Archive for April 5th, 2019

April 5, 2019

Week 281 – King Kong Kitchie Kitchie Ki-Me-O

In my previous post I related how, around 35 years ago, I discovered Harry Smith’s Anthology of American Folk Music in Newcastle Poly library. Now there are certain tracks on those 6 LPs which I consider to be as fine as anything ever committed to shellac, vinyl, or whatever it is they make CDs out of. I’m thinking especially of Buell Kazee’s ‘Butcher’s Boy’, Dock Boggs’ ‘Country Blues’, and Clarence Ashley’s ‘House Carpenter’. I’ve never learned any of those. In fact I think I’ve only ever learned three songs from the whole Anthology, and I’ve not posted any of them here till now.

This song doesn’t reach classic status, but it stuck in my mind and, like Old John Braddalum, I made a point of learning it when I became a parent. Both were a staple part of the Turner family singalong repertoire on long car journeys, so it’s very pleasing that Joe is now able to provide the banjo accompaniment the song really needs.

The version on the Anthology was recorded by Chubby Parker for Columbia Records in New York, August 1928. Parker was a hugely popular entertainer on the National Barn Dance radio show, broadcast on Chicago radio station WLS, between 1925 and 1931.

Chubby Parker - from the My Old Weird America blog.

Chubby Parker – from the My Old Weird America blog.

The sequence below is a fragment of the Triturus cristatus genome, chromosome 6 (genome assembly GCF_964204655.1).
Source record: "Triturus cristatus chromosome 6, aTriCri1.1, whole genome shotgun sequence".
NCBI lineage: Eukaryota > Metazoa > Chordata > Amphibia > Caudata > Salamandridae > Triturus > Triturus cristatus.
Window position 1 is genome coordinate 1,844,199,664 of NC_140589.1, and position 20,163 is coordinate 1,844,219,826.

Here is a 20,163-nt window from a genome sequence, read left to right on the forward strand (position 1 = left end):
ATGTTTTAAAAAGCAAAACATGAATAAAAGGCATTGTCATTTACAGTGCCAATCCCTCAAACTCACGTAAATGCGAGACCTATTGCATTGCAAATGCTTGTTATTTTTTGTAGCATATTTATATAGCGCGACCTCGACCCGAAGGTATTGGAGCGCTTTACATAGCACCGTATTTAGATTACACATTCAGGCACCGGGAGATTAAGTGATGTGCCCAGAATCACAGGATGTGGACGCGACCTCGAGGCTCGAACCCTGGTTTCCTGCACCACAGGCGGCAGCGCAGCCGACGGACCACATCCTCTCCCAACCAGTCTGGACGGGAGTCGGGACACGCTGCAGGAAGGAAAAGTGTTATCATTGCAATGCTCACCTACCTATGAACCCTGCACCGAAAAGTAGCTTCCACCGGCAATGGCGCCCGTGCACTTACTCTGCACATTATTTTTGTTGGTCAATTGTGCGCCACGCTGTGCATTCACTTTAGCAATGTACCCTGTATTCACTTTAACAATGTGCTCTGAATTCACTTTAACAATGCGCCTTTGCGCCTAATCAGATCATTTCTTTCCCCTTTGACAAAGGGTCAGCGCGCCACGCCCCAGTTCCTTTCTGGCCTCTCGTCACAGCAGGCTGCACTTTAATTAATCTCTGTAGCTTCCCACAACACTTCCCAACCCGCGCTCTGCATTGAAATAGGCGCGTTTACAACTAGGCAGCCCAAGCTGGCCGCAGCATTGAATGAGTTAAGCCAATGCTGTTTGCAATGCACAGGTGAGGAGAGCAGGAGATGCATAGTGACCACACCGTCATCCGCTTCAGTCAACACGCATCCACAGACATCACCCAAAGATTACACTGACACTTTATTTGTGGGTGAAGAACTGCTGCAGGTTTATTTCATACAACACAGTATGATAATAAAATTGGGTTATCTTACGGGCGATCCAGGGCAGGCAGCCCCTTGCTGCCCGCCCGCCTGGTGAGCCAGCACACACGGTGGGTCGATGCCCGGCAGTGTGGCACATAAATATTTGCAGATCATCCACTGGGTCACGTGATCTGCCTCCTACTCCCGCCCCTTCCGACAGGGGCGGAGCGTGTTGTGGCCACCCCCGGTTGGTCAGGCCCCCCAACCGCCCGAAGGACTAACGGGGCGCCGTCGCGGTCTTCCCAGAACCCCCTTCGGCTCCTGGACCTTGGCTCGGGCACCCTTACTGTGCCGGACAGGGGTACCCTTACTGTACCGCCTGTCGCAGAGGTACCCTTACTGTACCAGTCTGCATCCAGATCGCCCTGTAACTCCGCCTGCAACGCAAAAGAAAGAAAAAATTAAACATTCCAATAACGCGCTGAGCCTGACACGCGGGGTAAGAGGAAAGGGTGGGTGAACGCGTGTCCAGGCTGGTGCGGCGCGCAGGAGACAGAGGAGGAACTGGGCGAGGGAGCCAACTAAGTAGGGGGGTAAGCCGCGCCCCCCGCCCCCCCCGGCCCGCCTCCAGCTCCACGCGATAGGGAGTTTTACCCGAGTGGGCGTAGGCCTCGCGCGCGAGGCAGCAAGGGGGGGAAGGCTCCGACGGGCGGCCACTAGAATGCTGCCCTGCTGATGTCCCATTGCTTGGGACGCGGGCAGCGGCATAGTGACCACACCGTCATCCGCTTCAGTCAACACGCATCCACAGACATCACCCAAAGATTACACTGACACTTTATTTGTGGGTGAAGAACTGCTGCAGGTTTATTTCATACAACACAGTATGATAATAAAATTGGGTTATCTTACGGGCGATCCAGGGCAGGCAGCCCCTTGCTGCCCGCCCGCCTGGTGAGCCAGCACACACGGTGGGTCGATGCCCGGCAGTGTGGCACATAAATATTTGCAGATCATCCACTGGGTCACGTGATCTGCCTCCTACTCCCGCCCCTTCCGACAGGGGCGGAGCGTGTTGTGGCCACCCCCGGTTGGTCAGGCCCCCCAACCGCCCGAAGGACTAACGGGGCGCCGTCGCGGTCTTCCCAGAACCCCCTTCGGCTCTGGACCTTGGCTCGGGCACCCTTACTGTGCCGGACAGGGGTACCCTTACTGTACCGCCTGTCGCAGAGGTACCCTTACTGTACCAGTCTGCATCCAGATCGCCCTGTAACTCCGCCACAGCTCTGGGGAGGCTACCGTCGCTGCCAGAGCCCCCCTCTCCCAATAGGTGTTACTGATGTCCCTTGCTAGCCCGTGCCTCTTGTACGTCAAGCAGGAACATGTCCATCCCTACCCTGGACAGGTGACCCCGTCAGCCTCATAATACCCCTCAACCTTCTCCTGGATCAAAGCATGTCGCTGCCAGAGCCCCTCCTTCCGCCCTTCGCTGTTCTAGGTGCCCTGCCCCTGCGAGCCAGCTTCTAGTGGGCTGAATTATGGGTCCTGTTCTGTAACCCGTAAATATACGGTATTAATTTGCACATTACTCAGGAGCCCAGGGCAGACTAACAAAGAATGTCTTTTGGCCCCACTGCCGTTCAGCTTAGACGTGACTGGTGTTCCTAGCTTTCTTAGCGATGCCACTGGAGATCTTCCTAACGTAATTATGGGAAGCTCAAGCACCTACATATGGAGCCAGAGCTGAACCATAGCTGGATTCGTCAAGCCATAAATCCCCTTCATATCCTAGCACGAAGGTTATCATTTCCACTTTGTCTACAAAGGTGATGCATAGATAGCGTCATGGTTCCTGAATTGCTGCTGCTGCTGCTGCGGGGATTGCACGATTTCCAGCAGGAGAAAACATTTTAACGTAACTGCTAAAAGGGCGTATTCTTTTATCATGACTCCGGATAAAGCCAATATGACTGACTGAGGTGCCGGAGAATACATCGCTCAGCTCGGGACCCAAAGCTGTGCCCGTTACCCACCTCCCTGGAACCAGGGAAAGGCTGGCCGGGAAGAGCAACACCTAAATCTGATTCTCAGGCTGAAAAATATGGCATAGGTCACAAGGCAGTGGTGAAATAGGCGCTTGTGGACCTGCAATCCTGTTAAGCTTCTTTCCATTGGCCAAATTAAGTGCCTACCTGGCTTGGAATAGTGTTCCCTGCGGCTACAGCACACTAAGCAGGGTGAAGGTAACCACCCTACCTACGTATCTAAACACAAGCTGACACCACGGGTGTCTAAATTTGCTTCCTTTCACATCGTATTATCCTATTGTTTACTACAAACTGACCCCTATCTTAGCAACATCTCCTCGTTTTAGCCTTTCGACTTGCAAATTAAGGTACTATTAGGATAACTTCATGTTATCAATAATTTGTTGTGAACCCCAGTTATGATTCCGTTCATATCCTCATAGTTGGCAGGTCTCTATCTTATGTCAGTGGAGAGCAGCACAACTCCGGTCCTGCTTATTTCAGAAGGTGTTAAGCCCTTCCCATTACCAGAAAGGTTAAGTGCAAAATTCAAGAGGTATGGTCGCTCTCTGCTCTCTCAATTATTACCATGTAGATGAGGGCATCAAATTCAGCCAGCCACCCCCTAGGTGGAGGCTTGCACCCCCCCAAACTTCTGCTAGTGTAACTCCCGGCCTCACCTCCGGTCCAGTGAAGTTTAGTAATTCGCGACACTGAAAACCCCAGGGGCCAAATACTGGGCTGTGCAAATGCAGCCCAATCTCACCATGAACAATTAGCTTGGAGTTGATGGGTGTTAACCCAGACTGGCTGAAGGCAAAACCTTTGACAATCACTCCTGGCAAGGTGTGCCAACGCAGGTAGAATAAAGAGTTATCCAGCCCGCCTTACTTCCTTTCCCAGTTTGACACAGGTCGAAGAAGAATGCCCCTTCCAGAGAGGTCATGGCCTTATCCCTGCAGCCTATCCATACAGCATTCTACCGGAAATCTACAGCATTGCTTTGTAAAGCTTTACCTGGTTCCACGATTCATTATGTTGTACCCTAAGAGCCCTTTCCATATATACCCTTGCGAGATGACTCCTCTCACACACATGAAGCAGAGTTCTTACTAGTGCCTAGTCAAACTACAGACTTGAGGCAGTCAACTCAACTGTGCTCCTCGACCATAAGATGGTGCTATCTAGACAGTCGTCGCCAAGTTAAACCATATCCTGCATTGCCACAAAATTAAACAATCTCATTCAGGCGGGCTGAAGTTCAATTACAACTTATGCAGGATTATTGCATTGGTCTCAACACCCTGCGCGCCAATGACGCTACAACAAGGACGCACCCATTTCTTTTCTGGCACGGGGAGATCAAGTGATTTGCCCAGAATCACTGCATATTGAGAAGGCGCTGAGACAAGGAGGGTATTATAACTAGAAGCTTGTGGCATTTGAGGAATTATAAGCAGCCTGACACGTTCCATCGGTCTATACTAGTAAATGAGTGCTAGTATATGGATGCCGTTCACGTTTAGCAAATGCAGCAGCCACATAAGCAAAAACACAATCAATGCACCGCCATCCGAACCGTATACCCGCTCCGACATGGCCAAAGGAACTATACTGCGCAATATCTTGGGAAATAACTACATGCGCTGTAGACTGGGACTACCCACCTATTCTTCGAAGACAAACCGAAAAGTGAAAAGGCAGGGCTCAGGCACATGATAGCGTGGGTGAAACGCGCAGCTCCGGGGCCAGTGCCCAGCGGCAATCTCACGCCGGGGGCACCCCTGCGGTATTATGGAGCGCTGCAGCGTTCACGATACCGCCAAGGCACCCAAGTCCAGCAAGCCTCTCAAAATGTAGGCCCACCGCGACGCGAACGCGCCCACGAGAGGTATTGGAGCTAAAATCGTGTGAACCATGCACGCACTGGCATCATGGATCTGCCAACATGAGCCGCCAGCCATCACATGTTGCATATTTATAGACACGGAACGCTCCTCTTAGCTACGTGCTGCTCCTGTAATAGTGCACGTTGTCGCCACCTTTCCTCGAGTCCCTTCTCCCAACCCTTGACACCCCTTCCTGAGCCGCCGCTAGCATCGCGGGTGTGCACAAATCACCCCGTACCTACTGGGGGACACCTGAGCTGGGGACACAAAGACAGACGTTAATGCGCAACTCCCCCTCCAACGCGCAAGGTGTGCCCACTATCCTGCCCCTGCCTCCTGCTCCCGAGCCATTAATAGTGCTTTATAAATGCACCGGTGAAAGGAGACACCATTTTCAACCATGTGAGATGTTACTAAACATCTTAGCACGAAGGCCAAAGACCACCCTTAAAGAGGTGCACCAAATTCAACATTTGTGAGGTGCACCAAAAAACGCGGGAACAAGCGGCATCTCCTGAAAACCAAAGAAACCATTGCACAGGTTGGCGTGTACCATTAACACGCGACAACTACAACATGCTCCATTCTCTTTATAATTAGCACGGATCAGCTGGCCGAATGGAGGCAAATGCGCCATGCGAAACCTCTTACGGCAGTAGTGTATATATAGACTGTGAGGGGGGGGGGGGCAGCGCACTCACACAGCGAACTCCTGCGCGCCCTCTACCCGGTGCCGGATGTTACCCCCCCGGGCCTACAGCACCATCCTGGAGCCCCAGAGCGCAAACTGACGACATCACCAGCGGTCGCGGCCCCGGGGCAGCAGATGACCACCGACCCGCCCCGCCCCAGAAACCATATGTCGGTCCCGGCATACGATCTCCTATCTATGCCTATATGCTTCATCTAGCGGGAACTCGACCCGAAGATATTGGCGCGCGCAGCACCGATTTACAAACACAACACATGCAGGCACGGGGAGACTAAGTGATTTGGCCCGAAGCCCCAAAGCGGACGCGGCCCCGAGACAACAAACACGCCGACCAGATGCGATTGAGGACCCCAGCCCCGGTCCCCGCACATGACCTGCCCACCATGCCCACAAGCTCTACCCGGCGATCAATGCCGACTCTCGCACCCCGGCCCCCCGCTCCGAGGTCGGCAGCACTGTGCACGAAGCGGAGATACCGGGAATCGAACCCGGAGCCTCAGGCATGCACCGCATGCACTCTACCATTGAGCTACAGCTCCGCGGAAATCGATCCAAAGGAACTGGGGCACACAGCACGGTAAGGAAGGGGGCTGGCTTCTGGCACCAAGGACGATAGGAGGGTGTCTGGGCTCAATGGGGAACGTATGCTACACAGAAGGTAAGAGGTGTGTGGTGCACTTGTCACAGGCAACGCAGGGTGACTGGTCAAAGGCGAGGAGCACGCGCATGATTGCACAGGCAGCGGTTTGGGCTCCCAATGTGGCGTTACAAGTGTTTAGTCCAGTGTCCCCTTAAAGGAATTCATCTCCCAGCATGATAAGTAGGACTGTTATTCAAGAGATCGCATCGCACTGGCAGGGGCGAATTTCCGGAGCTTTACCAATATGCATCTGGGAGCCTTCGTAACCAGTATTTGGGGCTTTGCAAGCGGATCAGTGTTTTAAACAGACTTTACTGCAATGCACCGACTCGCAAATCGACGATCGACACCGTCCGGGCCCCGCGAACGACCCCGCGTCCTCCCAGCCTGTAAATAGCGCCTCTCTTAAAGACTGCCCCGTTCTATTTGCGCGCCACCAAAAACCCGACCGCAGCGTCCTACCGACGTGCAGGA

The song itself dates back to Elizabethan time. According to Wikipedia

Its first known appearance is in Wedderburn’s Complaynt of Scotland (1548) under the name “The Frog cam to the Myl dur”, though this is in Scots rather than English. There is a reference in the London Company of Stationers’ Register of 1580 to “A Moste Strange Weddinge of the Frogge and the Mouse.” There are many texts of the ballad; however the oldest known musical version is in Thomas Ravenscroft‘s Melismata in 1611.

 

 

The Marriage of the Frogge and the Mouse, from Thomas Ravenscroft's Melismata (1611)

The Marriage of the Frogge and the Mouse, from Thomas Ravenscroft’s Melismata (1611)

There are several nineteenth century broadside printings of ‘The frog in the cock’d hat’ in the Bodleian Broadside collection, and numerous versions have been collected from oral tradition in Britain and North America.

 

King Kong Kitchie Kitchie Ki-Me-O

Andy Turner – vocal
Joe Turner – 5-string banjo, vocal